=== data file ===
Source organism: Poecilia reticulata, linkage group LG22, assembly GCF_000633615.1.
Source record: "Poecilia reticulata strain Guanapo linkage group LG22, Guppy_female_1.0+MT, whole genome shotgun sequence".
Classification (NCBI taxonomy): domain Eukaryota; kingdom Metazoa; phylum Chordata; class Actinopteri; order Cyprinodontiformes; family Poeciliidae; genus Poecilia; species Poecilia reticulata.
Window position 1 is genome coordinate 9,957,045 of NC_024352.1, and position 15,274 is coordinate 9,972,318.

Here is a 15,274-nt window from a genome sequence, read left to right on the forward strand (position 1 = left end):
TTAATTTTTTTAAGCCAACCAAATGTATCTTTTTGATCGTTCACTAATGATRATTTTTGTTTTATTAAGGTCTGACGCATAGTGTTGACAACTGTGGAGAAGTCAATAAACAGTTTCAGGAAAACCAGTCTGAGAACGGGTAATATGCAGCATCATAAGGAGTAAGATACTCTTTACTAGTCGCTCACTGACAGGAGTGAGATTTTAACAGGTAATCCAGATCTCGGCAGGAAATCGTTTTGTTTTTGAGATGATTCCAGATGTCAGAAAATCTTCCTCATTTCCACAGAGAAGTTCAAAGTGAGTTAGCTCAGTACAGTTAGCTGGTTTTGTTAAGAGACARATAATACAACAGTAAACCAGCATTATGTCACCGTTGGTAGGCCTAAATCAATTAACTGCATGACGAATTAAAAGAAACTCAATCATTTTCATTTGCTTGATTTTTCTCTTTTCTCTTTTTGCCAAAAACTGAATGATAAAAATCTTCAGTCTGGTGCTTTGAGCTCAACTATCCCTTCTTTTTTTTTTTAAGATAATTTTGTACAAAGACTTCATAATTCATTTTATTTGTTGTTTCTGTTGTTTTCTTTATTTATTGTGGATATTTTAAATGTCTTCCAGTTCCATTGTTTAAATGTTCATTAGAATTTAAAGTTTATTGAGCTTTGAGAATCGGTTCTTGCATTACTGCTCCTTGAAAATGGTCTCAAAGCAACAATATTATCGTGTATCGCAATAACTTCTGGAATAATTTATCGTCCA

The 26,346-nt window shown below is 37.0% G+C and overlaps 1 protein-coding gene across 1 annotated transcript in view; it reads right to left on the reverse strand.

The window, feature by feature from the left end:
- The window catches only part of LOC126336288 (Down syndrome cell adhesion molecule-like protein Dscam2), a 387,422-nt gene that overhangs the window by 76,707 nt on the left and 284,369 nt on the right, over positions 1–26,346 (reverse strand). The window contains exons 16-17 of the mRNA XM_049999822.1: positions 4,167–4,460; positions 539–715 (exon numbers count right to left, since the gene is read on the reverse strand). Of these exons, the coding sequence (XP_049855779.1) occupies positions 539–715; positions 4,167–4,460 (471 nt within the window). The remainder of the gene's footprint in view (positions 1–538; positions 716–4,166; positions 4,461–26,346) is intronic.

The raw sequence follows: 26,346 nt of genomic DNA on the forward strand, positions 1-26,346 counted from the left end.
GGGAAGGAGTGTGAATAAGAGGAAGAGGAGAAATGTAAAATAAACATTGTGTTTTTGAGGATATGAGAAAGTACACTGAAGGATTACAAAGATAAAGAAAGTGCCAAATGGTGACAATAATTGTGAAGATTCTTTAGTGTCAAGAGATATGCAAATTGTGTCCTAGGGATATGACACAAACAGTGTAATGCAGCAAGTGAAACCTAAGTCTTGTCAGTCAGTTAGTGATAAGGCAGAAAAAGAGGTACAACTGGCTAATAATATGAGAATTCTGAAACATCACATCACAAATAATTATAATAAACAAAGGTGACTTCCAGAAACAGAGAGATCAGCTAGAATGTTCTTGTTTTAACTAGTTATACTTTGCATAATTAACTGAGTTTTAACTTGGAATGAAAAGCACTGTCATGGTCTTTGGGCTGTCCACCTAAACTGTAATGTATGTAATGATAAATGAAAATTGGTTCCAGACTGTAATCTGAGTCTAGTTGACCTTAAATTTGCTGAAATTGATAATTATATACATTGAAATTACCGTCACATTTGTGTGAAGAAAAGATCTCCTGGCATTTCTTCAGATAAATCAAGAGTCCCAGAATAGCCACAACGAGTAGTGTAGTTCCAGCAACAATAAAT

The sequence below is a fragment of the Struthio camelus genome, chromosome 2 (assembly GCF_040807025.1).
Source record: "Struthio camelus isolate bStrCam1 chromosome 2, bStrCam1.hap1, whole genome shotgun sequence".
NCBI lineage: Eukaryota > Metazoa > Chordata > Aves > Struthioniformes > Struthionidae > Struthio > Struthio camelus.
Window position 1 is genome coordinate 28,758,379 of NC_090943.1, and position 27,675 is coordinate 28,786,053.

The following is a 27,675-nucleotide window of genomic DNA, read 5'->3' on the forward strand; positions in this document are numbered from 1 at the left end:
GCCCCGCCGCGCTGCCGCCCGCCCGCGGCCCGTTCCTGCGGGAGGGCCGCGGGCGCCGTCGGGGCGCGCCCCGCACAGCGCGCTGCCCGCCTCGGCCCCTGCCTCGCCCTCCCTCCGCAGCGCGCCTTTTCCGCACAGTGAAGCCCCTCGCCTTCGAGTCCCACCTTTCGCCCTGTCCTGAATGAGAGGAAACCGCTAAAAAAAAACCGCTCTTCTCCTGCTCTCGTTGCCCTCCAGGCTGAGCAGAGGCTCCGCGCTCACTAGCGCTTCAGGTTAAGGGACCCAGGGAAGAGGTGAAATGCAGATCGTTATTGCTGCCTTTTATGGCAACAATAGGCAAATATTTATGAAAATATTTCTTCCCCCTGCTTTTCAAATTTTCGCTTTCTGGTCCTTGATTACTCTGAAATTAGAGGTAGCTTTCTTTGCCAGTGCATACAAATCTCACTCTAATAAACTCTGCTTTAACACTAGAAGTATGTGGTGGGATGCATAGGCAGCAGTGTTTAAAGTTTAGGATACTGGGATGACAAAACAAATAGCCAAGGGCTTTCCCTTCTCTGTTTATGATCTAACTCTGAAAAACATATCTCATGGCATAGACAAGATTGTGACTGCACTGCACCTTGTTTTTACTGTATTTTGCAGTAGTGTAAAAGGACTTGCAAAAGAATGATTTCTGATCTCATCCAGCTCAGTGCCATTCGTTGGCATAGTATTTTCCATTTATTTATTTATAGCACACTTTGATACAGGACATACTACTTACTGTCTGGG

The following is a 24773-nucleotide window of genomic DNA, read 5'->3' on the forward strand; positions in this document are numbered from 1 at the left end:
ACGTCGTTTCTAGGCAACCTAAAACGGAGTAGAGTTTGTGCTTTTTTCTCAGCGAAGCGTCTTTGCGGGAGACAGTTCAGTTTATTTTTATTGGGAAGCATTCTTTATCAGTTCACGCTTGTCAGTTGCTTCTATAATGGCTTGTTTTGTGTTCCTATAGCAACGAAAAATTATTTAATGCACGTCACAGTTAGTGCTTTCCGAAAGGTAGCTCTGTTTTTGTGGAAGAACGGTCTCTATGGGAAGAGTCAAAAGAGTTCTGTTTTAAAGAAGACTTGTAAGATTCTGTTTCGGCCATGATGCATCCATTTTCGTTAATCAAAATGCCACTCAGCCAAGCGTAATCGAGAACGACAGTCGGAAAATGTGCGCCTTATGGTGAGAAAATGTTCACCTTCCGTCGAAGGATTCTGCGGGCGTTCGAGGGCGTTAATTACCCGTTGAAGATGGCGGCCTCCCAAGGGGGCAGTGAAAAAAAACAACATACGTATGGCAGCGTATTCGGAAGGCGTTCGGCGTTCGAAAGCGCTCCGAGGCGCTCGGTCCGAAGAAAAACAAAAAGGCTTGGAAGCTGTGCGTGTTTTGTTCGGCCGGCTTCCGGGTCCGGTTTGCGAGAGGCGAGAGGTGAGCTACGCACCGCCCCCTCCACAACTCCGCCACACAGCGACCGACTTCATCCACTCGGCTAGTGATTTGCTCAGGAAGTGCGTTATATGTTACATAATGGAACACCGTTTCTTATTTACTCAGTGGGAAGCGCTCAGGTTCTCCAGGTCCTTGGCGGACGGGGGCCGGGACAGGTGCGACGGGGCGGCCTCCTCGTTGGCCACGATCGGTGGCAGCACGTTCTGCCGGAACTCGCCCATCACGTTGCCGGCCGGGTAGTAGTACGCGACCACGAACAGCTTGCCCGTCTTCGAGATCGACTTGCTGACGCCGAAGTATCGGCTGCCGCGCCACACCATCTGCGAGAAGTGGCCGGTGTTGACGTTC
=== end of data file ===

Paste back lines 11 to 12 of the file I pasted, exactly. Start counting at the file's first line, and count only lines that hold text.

GGGAAGGAGTGTGAATAAGAGGAAGAGGAGAAATGTAAAATAAACATTGTGTTTTTGAGGATATGAGAAAGTACACTGAAGGATTACAAAGATAAAGAAAGTGCCAAATGGTGACAATAATTGTGAAGATTCTTTAGTGTCAAGAGATATGCAAATTGTGTCCTAGGGATATGACACAAACAGTGTAATGCAGCAAGTGAAACCTAAGTCTTGTCAGTCAGTTAGTGATAAGGCAGAAAAAGAGGTACAACTGGCTAATAATATGAGAATTCTGAAACATCACATCACAAATAATTATAATAAACAAAGGTGACTTCCAGAAACAGAGAGATCAGCTAGAATGTTCTTGTTTTAACTAGTTATACTTTGCATAATTAACTGAGTTTTAACTTGGAATGAAAAGCACTGTCATGGTCTTTGGGCTGTCCACCTAAACTGTAATGTATGTAATGATAAATGAAAATTGGTTCCAGACTGTAATCTGAGTCTAGTTGACCTTAAATTTGCTGAAATTGATAATTATATACATTGAAATTACCGTCACATTTGTGTGAAGAAAAGATCTCCTGGCATTTCTTCAGATAAATCAAGAGTCCCAGAATAGCCACAACGAGTAGTGTAGTTCCAGCAACAATAAAT

The sequence below is a fragment of the Struthio camelus genome, chromosome 2 (assembly GCF_040807025.1).